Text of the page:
A new species of palaeomerycid has been described from the Miocene of Spain. The new species, named Xenokeryx amidalae, bore some oddly-shaped crests unique from other members of the group. The description paper also brought with it a new phylogenetic analysis which found that palaeomerycids are not in fact related to dromomerycids (Sánchez et. al., 2015a theory previously supported by many. The name of the new palaeomerycid alludes to the Star Wars character Padme Amidala, as the headgear of Xenokeryx amidalae bear a resemblance to one of the character’s hairstyles in the (awful) movie “The Phantom Menace” (Sánchez et. al., 2015).

Phosphorosaurus ponpetelegans

A new species of Phosphorosaurus has been described from fossils found in northern Japan which likely had binocular vision, allowing for depth perception (Konishi et. al., 2015). Incredibly, this mosasaur might have hunted at night, using its large eyes to better detect prey in the darkness.


2015 proved to be quite a fantastic year in paleontology. A maniraptoran with membraneous wings, a basal theropod with two-clawed hands and adaptations for a herbivorous lifestyle, an extremely ancient seal, a new species of gigantic elephant-relative, and a relative of the ancestor of crocodilians which stalked the deltas of Triassic North America on two legs were some of the most surprising discoveries. As is annual tradition on this blog (last year there were only dinosaurs), here is the 2015 “Prehistory Parade”, showcasing some of the most amazing discoveries of this past year. Happy 2016 everyone!




  1. Brink, K. S.; Maddin, H. C.; Evans, D. C.;  Reisz, R.; Sues. H.2015. “Re-evaluation of the historic Canadian fossil Bathygnathus borealis from the Early Permian of Prince Edward Island.” Canadian Journal of Earth Sciences 52 (12): 1109-1120.
  2. Sánchez, I. M.; Cantalapiedra, J. L.; Ríos, M.; Quiralte, V.; Morales, J. 2015. “Systematics and Evolution of the Miocene Three-Horned Palaeomerycid Ruminants (Mammalia, Cetartiodactyla).” PLoS ONE 10(12): e0143034.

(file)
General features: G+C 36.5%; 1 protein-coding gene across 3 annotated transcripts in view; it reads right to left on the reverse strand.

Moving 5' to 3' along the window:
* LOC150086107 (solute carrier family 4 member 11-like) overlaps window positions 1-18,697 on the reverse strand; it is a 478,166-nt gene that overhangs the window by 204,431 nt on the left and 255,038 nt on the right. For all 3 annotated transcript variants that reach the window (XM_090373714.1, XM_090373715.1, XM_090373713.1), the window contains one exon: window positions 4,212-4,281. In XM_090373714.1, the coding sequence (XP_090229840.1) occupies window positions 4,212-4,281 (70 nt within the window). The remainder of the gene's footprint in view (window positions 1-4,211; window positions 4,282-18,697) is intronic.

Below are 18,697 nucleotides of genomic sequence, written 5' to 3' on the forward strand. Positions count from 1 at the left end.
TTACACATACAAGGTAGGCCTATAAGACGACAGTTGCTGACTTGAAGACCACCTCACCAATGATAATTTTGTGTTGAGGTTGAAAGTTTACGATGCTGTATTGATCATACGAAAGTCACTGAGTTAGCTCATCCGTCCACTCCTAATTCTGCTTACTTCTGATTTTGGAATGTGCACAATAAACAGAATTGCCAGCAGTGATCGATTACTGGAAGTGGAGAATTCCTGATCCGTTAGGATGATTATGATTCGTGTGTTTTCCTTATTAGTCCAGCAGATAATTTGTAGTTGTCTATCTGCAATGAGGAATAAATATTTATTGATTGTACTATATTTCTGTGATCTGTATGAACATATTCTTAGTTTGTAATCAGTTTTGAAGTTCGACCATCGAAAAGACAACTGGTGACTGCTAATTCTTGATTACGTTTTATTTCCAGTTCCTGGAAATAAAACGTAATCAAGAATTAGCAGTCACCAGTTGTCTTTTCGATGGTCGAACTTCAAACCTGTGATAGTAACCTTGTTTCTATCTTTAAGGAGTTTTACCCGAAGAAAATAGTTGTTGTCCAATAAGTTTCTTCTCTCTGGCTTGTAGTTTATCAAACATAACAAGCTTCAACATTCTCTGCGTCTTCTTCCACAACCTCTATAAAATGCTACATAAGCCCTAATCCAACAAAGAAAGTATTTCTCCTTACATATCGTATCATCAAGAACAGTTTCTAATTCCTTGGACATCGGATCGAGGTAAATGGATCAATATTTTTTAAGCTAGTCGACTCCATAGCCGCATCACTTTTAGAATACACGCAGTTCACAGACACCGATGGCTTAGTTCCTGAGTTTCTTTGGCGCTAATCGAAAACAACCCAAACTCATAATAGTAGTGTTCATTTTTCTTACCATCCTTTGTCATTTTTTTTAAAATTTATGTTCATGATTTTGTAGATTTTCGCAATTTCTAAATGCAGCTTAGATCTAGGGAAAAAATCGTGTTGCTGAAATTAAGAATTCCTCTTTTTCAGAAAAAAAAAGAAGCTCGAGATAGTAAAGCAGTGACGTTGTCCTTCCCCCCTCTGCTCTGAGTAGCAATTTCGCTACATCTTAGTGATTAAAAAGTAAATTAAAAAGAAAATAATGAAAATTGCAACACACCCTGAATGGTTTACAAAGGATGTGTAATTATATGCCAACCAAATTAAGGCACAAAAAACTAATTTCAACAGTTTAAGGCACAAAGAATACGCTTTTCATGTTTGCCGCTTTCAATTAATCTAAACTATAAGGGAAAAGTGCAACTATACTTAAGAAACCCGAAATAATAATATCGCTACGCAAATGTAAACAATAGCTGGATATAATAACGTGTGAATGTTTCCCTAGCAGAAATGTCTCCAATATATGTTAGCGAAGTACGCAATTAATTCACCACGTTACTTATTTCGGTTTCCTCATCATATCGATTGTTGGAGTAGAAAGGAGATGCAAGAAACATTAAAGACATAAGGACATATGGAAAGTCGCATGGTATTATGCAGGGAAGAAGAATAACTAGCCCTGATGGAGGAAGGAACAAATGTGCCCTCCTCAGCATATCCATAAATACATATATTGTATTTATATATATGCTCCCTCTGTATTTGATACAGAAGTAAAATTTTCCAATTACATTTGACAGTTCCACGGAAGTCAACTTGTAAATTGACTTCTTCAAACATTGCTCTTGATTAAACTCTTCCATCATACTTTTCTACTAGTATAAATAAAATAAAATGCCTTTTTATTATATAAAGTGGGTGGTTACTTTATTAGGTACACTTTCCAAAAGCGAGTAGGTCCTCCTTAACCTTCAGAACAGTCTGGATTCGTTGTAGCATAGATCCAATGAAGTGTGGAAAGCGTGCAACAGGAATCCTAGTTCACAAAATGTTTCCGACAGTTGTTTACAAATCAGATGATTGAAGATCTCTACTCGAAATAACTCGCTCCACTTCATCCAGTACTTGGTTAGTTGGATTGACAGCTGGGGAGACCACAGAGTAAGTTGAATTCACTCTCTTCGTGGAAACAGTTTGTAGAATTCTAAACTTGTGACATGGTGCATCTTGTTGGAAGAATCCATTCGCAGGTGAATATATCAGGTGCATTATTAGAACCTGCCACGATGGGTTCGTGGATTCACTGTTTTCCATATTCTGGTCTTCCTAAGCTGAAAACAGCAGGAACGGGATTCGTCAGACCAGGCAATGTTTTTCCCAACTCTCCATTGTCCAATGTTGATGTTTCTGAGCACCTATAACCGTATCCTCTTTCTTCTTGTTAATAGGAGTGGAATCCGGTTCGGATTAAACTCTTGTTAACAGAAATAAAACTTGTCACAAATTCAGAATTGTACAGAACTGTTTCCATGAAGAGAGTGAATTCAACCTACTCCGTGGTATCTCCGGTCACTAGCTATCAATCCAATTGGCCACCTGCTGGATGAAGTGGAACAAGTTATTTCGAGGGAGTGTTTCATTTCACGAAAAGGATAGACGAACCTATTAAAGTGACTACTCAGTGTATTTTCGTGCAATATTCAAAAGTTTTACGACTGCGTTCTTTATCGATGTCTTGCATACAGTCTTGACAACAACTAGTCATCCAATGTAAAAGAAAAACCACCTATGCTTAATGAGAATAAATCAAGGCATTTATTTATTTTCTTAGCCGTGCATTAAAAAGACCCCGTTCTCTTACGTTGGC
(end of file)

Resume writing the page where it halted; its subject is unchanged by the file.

3. Konishi, T.; Caldwell, M. W.; Nishimura, T.; Sakurai, K.; Tanoue, K. 2015. “A new halisaurine mosasaur (Squamata: Halisaurinae) from Japan: the first record in the western Pacific realm and the first documented insights into binocular vision in mosasaurs.” Journal of Systematic Palaeontology: 1–31.

PaleoNews #18 (National Fossil Day 2015 Special Edition)

Hello All! Welcome back to PaleoNews, a series in which I highlight the most recent discoveries in the world of paleontology. Today, it is a special occasion, National Fossil Day. In light of this, I wanted to take a look at the recent discoveries which contribute to our understanding of Appalachian dinosaurs.


The Tar Heel Leptoceratopsid

One of the most important Appalachian fossil discoveries will be formally released in 2016 (the abstract can be viewed here), and with it, an entirely new group of dinosaurs will have a member on the landmass. The discovery, a partial maxilla, shows a combination of a couple features that is unique to the ceratopsian family leptoceratopsidae (Longrich, 2016). This is extremely important, as the maxilla fragment, hailing from the Tar Heel Formation of North Carolina, is the first record of ceratopsians on Appalachia (Longrich, 2016). Furthermore, the presence of a leptoceratopsid furthers our understanding of the development of the distinct dinosaur fauna found on Appalachia.

This new discovery also fills in another gap in Appalachian paleontology. Leptoceratopsids were fairly small dinosaurs, and, as very few small-sized dinosaurs are known from Appalachia, the presence of leptoceratopsids on the continent furthers our knowledge on the small animals which roamed the landmass. A better understanding of the small animals of Appalachia is key to understanding how the ecosystems of the landmass functioned.

Skull of a Triceratops. Photo by the author, 2015.

Skull of a Triceratops. Photo by the author, 2015.

Ugrunaaluk kuukpikensis

Interestingly, a dinosaur from the polar regions of Laramidia can very much help with Appalachian dinosaur research. The presence of a distinct genus of edmontosaurine, named Ugrunaaluk kuukpikensis, found only in the polar regions of Laramidia (specifically from the Liscomb bone bed of Alaska)(Mori et. al., 2015) has implications for how dinosaurs evolved in extreme climates. Dinosaur specimens have been reported from Northern Appalachia, a landmass that was at times separate from the more southern Appalachian landmass. This means that the dinosaurs of this northern region may have been unable to retreat to southern oases during periods of hardship, and would have had to brave the polar weather. Ugrunaaluk kuukpikensis provides key information on how polar dinosaur communities functioned and how certain variables within a dinosaur’s environment affected the evolution of the animal.